Monday, 18 June 2012


Every year, around 130 million postcards are sent to people in Britain. And according to the Draft Communications Data Bill, the Home Office wants to know what we’re saying on them.
The draft Bill is clear:
 “postal item” means—
 (a) any letter, postcard or other such thing in writing as may be used by the sender for imparting information to the recipient, or
 (b) any packet or parcel,
and for the purposes of this definition “data”, in relation to a postal item, includes anything written on the outside of the item.”
So, communications data includes anything written on the outside of the item – which in the case of postcards is, well, the content of the message.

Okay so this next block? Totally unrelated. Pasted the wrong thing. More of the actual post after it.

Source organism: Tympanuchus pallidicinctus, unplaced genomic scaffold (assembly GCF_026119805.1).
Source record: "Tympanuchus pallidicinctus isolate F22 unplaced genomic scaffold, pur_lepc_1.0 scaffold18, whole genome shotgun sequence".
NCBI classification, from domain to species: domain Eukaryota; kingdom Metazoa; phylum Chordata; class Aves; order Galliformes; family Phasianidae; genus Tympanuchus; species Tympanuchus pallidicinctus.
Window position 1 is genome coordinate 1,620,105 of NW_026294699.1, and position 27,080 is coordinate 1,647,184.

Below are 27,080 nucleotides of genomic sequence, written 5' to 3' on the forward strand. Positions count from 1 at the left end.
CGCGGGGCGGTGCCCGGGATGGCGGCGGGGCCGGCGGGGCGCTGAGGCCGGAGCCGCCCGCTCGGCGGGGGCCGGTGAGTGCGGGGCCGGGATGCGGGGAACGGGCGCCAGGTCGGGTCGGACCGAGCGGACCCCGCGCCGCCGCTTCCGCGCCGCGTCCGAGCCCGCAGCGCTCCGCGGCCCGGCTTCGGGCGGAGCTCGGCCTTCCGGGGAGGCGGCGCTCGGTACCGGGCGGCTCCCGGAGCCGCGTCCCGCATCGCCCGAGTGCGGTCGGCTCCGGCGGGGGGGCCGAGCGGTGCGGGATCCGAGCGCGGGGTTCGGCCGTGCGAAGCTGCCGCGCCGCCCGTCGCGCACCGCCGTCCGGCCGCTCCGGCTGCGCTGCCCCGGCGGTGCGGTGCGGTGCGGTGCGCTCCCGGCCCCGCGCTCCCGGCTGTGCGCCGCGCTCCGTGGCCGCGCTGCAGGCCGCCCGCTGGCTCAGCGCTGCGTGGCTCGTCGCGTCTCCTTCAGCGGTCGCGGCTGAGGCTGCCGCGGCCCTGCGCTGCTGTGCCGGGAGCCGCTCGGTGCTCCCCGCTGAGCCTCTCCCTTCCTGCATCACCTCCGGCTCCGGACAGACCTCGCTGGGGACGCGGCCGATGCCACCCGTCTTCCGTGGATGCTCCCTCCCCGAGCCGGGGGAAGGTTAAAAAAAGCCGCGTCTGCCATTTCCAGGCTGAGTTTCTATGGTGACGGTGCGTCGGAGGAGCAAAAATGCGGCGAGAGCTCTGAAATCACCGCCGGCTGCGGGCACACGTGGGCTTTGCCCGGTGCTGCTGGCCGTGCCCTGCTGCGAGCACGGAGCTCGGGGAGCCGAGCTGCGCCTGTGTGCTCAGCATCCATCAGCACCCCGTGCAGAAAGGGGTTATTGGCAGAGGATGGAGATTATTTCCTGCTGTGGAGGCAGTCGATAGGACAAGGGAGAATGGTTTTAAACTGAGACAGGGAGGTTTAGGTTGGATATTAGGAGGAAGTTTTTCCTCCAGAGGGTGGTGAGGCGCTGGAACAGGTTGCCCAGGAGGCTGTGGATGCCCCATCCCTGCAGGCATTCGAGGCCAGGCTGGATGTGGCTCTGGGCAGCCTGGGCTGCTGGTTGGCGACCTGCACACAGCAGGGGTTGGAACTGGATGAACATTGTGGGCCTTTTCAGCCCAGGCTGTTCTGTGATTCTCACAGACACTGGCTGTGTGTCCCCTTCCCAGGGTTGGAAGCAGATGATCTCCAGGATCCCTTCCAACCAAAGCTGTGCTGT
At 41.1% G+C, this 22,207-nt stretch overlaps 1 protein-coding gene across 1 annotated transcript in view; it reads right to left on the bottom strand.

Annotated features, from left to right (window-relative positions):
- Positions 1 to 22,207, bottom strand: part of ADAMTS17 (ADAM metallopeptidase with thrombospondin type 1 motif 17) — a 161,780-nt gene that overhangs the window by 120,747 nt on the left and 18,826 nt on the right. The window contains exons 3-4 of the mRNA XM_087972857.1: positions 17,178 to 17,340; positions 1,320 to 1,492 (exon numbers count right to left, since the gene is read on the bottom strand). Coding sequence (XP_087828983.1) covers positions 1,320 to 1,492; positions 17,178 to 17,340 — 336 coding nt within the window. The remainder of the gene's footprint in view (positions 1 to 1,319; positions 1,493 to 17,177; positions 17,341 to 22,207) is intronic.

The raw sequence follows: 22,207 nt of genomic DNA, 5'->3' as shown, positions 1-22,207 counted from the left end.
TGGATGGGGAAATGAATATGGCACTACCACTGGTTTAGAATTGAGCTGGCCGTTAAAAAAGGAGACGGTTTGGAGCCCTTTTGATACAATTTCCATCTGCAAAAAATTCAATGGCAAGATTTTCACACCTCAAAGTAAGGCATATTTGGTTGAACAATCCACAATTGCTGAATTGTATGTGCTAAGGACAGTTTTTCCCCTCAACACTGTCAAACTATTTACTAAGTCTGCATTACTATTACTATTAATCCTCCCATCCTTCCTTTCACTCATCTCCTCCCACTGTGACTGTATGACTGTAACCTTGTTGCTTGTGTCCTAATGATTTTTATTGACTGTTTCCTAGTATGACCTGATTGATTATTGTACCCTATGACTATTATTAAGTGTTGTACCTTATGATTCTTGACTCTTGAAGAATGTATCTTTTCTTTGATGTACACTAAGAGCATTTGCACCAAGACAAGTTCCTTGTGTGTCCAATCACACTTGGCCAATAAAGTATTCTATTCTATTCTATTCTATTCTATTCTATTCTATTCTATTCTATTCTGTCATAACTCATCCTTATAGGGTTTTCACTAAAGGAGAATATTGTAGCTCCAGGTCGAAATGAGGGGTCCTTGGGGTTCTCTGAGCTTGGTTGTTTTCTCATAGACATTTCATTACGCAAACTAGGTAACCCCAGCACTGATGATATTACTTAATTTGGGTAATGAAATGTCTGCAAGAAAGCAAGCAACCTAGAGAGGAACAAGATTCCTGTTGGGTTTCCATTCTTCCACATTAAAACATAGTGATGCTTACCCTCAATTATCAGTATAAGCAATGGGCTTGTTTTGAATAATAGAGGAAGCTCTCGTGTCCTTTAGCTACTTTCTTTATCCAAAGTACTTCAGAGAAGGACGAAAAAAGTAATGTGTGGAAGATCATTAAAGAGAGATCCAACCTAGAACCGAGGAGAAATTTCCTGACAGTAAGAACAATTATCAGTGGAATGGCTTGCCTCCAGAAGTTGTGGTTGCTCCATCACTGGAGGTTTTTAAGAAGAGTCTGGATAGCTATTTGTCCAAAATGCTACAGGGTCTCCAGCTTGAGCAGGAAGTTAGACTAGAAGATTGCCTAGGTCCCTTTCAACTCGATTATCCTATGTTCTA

This goes against both assurances that there were no plans to read messages, and also the claim this is about the ability to track internet communications.
Already the detail of the bill is unraveling. We were told this was about new technology and yet buried in the detail are powers to track the postcards and letters we send.
Postal services are explicitly included in these unprecedented surveillance plans, with the draft Bill making clear anything written on the outside of a letter or postcard can be recorded. If there are no plans to use these powers then why on earth are they in the draft Bill at all? Yet again the Home Office is trying it’s luck to see just how much surveillance of innocent people it can push through and doing its best to avoid scrutiny.